-- “Teleprompter Trump repudiated Twitter Trump in the Diplomatic Reception Room of the White House on Monday,” Ashley Parker, Phil Rucker and Josh Dawsey write. “Trump spoke of ‘the inherent worth and dignity of every human life’ and the scourge of ‘destructive partisanship.’ … That unifying message stood in stark contrast to more than 2½ years of name-calling, demonizing minorities and inflaming racial animus, much of it carried out on Twitter. As White House officials privately scrambled to plan a visit for Trump later this week to El Paso and Dayton … the president found himself unwelcome in the grieving Texas border city. Rep. Veronica Escobar (D-Tex.), whose district includes the El Paso Walmart involved in the massacre, urged the president and his team ‘to consider the fact that his words and his actions have played a role in this.’

Senior policy adviser Stephen Miller led the effort to write Monday’s response, with four or five people pitching in … The group consulted previous speeches the president had given following tragedies, including after a white supremacist rally in Charlottesville left one dead and after a 2017 mass shooting at a country music festival in Las Vegas … Trump spent part of the weekend complaining to allies and club members about media coverage that seemed to blame him for the shootings, two people familiar with his comments said. But, these people added, Trump was not visibly upset or at what they would describe as a ‘nuclear level.’”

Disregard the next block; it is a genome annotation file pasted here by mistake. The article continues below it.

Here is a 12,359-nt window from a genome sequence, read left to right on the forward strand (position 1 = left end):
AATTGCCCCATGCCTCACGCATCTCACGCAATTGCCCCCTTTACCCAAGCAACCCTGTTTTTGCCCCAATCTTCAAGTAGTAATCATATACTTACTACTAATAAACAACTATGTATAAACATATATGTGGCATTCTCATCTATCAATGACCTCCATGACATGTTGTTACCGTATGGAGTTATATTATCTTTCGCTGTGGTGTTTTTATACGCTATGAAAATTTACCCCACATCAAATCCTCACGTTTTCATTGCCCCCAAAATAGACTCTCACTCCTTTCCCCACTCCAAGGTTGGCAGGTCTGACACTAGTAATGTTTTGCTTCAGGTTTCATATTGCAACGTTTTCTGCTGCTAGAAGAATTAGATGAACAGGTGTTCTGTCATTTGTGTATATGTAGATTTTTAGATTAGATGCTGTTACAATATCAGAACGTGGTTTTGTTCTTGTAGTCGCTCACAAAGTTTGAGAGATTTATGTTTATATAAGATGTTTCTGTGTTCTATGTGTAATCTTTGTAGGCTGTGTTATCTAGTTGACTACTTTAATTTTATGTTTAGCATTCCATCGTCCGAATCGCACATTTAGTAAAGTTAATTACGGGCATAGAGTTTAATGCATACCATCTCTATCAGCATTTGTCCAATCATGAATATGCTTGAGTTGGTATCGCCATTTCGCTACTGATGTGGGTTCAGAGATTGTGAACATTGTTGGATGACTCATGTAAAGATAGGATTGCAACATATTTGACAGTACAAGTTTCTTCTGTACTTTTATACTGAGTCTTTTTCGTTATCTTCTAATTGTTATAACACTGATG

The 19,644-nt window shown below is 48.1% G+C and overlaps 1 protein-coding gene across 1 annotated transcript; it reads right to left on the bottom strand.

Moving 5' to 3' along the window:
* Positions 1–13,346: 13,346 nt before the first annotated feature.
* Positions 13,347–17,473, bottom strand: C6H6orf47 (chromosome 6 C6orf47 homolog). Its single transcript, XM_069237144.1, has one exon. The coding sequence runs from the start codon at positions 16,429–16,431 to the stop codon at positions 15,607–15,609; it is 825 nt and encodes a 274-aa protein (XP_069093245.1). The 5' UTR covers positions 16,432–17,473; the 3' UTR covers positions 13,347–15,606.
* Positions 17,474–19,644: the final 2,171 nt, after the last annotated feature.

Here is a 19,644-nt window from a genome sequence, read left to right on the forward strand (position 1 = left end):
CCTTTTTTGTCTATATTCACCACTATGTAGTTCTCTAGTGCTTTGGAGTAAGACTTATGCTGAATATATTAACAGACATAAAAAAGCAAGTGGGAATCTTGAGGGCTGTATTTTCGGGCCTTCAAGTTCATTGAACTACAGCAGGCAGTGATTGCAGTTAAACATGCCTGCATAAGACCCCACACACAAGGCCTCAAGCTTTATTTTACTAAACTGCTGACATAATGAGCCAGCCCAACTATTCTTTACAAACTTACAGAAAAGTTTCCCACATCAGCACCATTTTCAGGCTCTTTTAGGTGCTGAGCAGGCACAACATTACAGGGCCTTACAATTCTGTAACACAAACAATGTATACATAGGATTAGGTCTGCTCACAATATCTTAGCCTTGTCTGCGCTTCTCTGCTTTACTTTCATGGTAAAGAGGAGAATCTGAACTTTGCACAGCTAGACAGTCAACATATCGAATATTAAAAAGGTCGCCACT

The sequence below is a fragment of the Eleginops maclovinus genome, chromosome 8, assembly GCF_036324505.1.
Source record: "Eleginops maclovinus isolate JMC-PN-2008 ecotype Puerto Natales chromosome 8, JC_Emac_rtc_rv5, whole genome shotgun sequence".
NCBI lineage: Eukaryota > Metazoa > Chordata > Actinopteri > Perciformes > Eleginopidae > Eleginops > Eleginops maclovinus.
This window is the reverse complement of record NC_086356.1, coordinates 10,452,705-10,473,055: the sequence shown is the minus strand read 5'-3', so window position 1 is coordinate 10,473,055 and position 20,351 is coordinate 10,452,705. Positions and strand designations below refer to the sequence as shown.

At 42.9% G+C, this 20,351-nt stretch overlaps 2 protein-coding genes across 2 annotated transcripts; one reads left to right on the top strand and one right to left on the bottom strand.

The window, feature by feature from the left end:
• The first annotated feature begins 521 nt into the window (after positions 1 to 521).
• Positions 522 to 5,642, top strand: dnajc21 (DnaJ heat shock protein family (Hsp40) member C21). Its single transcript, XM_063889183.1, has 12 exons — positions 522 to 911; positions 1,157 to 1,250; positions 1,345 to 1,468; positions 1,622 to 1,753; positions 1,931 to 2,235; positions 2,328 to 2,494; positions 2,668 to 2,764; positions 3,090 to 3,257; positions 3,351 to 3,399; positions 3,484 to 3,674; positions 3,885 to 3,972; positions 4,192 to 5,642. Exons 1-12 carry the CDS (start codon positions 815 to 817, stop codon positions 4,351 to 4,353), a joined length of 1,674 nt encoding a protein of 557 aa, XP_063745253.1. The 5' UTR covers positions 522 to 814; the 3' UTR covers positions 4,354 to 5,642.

-- During his speech, Trump proposed no fewer than a half-dozen ideas to reduce the epidemic of gun violence — a mishmash of proposals that varied from the legislatively possible to the ill-defined and implausible. Seung Min Kim evaluates what’s realistic on Capitol Hill: “Trump decried ‘gruesome and grisly video games’ and urged the public to begin lessening their influence, even though researchers say there is little evidence that ties video games to violent behavior. He promoted a bipartisan effort led by Sen. Lindsey O. Graham (R-S.C.), one of his closest congressional allies, to help confiscate firearms from those deemed unfit to possess them. … The president also said he was directing the Justice Department to draft a proposal that would hasten the death penalty for those convicted of committing certain federal hate crimes and mass murders. …